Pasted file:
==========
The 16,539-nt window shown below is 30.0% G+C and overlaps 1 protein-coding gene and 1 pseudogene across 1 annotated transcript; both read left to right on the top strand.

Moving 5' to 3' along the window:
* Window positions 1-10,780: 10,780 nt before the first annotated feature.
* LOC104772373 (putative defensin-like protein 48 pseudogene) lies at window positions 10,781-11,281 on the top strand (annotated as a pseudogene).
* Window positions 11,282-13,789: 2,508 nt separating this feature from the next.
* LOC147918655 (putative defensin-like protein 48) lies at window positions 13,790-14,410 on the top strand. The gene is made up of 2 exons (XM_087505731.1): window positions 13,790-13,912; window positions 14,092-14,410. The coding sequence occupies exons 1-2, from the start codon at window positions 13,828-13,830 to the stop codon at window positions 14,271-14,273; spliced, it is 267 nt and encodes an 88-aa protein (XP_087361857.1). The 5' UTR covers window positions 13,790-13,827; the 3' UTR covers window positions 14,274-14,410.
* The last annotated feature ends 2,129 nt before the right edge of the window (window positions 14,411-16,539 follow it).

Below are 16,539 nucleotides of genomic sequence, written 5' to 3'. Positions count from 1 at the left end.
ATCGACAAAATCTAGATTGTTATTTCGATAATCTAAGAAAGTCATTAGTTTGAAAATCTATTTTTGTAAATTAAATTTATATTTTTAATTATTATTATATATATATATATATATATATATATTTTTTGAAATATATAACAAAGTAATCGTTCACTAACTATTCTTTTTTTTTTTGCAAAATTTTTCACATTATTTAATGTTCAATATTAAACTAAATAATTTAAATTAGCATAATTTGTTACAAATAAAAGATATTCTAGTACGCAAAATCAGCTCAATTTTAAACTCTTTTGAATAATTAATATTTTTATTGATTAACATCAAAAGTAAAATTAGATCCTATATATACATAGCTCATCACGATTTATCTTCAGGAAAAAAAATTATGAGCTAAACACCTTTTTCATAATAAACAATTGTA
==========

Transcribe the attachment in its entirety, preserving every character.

The 16,539-nt window shown below is 30.0% G+C and overlaps 1 protein-coding gene and 1 pseudogene across 1 annotated transcript; both read left to right on the top strand.

Moving 5' to 3' along the window:
* Window positions 1-10,780: 10,780 nt before the first annotated feature.
* LOC104772373 (putative defensin-like protein 48 pseudogene) lies at window positions 10,781-11,281 on the top strand (annotated as a pseudogene).
* Window positions 11,282-13,789: 2,508 nt separating this feature from the next.
* LOC147918655 (putative defensin-like protein 48) lies at window positions 13,790-14,410 on the top strand. The gene is made up of 2 exons (XM_087505731.1): window positions 13,790-13,912; window positions 14,092-14,410. The coding sequence occupies exons 1-2, from the start codon at window positions 13,828-13,830 to the stop codon at window positions 14,271-14,273; spliced, it is 267 nt and encodes an 88-aa protein (XP_087361857.1). The 5' UTR covers window positions 13,790-13,827; the 3' UTR covers window positions 14,274-14,410.
* The last annotated feature ends 2,129 nt before the right edge of the window (window positions 14,411-16,539 follow it).

Below are 16,539 nucleotides of genomic sequence, written 5' to 3'. Positions count from 1 at the left end.
ATCGACAAAATCTAGATTGTTATTTCGATAATCTAAGAAAGTCATTAGTTTGAAAATCTATTTTTGTAAATTAAATTTATATTTTTAATTATTATTATATATATATATATATATATATATATTTTTTGAAATATATAACAAAGTAATCGTTCACTAACTATTCTTTTTTTTTTTGCAAAATTTTTCACATTATTTAATGTTCAATATTAAACTAAATAATTTAAATTAGCATAATTTGTTACAAATAAAAGATATTCTAGTACGCAAAATCAGCTCAATTTTAAACTCTTTTGAATAATTAATATTTTTATTGATTAACATCAAAAGTAAAATTAGATCCTATATATACATAGCTCATCACGATTTATCTTCAGGAAAAAAAATTATGAGCTAAACACCTTTTTCATAATAAACAATTGTA